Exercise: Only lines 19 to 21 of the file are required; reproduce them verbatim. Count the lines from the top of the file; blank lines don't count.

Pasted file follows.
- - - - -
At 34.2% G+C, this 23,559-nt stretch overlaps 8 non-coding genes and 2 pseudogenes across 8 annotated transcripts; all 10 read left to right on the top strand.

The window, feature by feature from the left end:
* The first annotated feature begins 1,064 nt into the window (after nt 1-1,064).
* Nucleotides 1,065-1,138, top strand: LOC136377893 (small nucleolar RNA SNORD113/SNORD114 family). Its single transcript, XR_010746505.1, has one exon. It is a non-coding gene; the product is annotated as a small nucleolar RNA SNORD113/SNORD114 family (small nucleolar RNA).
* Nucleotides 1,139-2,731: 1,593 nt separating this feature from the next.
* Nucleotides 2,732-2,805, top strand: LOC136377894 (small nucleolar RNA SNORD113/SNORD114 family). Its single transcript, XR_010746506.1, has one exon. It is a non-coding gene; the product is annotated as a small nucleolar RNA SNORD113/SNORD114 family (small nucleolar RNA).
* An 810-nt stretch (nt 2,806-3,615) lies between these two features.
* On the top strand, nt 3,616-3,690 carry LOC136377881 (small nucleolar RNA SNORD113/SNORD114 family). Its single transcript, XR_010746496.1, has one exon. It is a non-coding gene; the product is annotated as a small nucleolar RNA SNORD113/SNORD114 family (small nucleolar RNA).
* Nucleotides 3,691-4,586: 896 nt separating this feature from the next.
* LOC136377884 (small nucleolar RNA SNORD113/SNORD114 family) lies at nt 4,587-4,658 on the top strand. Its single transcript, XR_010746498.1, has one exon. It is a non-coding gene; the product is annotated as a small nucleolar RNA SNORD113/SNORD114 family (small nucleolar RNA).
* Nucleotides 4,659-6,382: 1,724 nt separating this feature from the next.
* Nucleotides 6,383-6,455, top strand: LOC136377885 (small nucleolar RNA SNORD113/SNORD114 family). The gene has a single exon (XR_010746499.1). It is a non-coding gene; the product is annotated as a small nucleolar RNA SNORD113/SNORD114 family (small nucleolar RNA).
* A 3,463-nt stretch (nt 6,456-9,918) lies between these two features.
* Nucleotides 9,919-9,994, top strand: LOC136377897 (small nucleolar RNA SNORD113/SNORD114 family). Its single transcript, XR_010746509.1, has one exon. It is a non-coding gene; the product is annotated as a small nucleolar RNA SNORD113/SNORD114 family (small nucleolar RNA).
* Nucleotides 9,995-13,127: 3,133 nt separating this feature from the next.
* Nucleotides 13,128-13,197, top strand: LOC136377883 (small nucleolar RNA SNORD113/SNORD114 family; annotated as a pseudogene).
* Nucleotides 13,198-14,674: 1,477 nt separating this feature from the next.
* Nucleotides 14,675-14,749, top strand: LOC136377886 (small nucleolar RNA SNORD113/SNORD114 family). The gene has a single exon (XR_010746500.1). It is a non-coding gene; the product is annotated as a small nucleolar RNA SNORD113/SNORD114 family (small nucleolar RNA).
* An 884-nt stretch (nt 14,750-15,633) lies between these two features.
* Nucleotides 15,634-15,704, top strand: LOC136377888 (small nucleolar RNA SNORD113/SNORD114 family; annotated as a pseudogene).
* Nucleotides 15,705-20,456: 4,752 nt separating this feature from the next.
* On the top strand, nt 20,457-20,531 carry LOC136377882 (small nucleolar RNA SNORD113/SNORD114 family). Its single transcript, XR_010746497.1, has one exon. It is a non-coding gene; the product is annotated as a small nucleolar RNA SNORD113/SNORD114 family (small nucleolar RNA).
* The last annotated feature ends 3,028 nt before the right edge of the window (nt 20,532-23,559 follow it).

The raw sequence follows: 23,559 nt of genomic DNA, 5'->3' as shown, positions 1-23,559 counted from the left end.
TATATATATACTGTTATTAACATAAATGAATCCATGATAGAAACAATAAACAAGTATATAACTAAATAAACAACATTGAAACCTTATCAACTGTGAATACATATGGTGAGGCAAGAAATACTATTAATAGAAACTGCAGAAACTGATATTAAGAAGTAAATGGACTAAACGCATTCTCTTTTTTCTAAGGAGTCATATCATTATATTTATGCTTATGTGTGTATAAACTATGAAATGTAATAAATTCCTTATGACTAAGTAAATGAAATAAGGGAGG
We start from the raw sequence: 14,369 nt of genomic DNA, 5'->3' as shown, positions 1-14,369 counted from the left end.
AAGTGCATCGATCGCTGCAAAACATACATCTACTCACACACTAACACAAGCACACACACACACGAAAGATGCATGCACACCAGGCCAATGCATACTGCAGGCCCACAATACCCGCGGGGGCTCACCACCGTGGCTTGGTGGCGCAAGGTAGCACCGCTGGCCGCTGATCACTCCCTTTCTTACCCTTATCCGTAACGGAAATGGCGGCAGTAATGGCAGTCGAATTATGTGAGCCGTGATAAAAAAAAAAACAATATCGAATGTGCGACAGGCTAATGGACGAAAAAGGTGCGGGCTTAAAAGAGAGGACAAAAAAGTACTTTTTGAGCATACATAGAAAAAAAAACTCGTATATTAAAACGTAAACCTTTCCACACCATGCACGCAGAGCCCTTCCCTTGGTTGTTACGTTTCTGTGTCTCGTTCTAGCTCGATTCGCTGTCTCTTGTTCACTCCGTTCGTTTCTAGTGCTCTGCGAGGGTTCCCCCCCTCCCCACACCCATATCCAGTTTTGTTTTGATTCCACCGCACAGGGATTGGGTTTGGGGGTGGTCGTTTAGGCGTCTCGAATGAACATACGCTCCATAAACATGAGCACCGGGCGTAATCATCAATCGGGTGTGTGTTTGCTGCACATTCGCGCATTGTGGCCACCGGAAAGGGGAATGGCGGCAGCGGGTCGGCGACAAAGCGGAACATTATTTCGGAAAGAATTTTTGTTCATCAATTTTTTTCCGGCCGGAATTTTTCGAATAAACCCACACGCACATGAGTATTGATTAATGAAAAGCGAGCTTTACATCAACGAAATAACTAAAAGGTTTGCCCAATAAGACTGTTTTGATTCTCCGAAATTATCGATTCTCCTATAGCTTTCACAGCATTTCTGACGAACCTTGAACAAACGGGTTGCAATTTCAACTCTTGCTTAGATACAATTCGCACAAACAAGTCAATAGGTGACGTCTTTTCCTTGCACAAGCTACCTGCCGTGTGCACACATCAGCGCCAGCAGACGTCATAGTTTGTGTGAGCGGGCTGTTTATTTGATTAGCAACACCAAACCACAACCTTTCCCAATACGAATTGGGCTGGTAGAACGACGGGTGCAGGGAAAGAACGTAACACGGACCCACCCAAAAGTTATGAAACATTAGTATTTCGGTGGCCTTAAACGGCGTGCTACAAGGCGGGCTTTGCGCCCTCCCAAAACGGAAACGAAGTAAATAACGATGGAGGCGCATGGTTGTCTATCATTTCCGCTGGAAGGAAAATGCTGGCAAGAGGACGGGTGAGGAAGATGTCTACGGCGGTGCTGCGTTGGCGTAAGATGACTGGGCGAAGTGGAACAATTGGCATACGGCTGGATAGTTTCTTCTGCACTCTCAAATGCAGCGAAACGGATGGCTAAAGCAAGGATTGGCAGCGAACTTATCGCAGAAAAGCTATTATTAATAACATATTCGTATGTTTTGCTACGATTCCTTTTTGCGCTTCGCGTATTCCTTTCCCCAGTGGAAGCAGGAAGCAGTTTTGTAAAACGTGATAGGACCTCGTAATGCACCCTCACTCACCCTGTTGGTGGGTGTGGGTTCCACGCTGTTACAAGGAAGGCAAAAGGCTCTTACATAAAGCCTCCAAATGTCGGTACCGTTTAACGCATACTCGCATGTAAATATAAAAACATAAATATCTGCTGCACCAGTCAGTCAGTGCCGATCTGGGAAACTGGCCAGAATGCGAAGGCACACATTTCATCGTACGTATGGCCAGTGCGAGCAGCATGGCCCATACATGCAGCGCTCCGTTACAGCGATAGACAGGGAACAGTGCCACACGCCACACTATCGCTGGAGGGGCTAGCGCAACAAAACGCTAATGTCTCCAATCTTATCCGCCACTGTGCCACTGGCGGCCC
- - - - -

* An 884-nt stretch (nt 14,750-15,633) lies between these two features.
* Nucleotides 15,634-15,704, top strand: LOC136377888 (small nucleolar RNA SNORD113/SNORD114 family; annotated as a pseudogene).
* Nucleotides 15,705-20,456: 4,752 nt separating this feature from the next.